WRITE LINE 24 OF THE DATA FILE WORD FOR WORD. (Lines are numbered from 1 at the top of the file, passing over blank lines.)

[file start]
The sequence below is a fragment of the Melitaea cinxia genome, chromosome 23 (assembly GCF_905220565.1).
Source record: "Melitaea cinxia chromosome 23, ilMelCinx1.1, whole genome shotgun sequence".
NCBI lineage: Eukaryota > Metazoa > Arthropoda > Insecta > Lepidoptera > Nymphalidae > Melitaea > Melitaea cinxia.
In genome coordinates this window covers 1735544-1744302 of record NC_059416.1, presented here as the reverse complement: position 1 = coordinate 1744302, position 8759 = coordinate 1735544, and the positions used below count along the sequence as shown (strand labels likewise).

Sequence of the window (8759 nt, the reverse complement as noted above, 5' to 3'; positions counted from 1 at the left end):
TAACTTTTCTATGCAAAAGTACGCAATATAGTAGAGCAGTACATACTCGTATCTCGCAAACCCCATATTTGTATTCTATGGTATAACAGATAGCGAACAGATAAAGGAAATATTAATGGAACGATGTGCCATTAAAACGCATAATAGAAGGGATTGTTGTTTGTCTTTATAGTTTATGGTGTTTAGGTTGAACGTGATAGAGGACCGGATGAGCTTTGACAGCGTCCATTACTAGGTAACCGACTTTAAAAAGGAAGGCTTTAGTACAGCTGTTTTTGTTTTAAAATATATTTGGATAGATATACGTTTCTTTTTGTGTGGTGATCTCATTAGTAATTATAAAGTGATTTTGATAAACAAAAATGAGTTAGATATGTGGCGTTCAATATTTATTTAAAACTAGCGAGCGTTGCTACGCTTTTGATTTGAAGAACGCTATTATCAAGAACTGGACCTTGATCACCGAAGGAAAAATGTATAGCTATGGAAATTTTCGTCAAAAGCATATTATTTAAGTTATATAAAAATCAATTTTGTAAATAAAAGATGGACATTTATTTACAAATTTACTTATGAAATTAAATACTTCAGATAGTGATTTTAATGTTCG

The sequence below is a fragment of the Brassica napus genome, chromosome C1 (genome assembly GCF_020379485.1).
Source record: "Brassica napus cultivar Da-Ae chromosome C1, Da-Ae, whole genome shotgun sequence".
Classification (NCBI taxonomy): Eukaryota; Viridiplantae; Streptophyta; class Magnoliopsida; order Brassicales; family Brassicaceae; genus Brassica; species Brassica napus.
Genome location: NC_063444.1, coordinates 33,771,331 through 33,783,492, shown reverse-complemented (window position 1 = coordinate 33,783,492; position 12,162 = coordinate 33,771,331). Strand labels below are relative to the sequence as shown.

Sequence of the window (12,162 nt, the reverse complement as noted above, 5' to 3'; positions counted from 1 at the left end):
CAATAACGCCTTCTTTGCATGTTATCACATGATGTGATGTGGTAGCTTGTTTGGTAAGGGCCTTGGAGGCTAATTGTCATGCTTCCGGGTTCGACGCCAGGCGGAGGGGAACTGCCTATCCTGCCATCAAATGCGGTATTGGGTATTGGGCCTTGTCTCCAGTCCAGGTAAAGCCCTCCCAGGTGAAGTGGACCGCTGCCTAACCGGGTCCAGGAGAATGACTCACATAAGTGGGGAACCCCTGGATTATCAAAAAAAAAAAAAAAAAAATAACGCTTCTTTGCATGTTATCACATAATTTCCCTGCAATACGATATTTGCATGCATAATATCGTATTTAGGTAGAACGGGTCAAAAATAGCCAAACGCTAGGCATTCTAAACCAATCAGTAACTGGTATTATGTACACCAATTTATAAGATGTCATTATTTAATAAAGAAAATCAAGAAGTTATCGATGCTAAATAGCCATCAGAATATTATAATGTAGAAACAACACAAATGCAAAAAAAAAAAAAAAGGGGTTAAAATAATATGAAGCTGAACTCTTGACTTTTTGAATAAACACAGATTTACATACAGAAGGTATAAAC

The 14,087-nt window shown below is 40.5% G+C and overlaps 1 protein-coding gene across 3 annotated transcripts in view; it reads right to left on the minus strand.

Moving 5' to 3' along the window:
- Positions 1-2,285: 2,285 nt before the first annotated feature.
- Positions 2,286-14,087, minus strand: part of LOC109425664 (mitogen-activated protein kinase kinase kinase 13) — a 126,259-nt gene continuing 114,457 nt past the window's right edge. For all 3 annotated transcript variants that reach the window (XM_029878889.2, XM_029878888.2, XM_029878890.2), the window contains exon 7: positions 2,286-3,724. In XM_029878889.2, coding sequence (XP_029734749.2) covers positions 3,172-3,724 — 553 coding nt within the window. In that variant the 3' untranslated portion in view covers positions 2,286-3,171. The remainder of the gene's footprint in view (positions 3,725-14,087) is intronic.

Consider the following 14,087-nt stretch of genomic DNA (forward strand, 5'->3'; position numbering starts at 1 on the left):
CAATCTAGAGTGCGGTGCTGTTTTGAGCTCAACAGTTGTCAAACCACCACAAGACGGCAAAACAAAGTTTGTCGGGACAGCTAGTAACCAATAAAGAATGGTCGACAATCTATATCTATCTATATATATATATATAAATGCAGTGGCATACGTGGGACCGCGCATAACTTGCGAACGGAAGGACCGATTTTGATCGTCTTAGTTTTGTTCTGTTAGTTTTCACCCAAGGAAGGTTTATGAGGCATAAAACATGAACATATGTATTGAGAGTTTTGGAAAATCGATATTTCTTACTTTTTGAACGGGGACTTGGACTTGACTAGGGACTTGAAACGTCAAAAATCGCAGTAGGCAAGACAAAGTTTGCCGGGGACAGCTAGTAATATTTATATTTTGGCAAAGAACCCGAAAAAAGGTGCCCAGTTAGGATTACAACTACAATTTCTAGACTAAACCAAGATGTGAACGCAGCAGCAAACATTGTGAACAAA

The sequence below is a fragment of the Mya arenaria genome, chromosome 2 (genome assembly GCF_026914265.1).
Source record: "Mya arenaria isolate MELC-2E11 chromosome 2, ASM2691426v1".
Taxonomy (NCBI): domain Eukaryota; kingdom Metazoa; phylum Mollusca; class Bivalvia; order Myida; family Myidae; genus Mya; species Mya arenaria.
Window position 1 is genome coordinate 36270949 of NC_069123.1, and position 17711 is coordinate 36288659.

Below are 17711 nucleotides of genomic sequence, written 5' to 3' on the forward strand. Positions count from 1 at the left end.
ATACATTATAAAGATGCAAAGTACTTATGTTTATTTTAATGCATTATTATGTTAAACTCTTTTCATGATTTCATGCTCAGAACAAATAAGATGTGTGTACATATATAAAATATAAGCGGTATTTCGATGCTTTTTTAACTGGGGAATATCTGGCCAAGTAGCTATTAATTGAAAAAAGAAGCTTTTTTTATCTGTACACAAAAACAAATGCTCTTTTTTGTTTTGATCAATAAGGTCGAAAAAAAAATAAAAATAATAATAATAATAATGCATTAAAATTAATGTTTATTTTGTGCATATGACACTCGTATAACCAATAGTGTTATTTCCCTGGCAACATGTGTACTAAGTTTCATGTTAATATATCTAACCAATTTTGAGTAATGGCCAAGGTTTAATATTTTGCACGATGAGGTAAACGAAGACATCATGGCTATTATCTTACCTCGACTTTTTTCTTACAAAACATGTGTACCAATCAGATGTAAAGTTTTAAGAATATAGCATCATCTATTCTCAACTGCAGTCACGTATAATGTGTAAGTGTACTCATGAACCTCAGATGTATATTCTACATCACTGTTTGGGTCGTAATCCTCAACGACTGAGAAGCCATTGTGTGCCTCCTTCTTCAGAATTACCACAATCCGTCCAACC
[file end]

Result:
ATACATTATAAAGATGCAAAGTACTTATGTTTATTTTAATGCATTATTATGTTAAACTCTTTTCATGATTTCATGCTCAGAACAAATAAGATGTGTGTACATATATAAAATATAAGCGGTATTTCGATGCTTTTTTAACTGGGGAATATCTGGCCAAGTAGCTATTAATTGAAAAAAGAAGCTTTTTTTATCTGTACACAAAAACAAATGCTCTTTTTTGTTTTGATCAATAAGGTCGAAAAAAAAATAAAAATAATAATAATAATAATGCATTAAAATTAATGTTTATTTTGTGCATATGACACTCGTATAACCAATAGTGTTATTTCCCTGGCAACATGTGTACTAAGTTTCATGTTAATATATCTAACCAATTTTGAGTAATGGCCAAGGTTTAATATTTTGCACGATGAGGTAAACGAAGACATCATGGCTATTATCTTACCTCGACTTTTTTCTTACAAAACATGTGTACCAATCAGATGTAAAGTTTTAAGAATATAGCATCATCTATTCTCAACTGCAGTCACGTATAATGTGTAAGTGTACTCATGAACCTCAGATGTATATTCTACATCACTGTTTGGGTCGTAATCCTCAACGACTGAGAAGCCATTGTGTGCCTCCTTCTTCAGAATTACCACAATCCGTCCAACC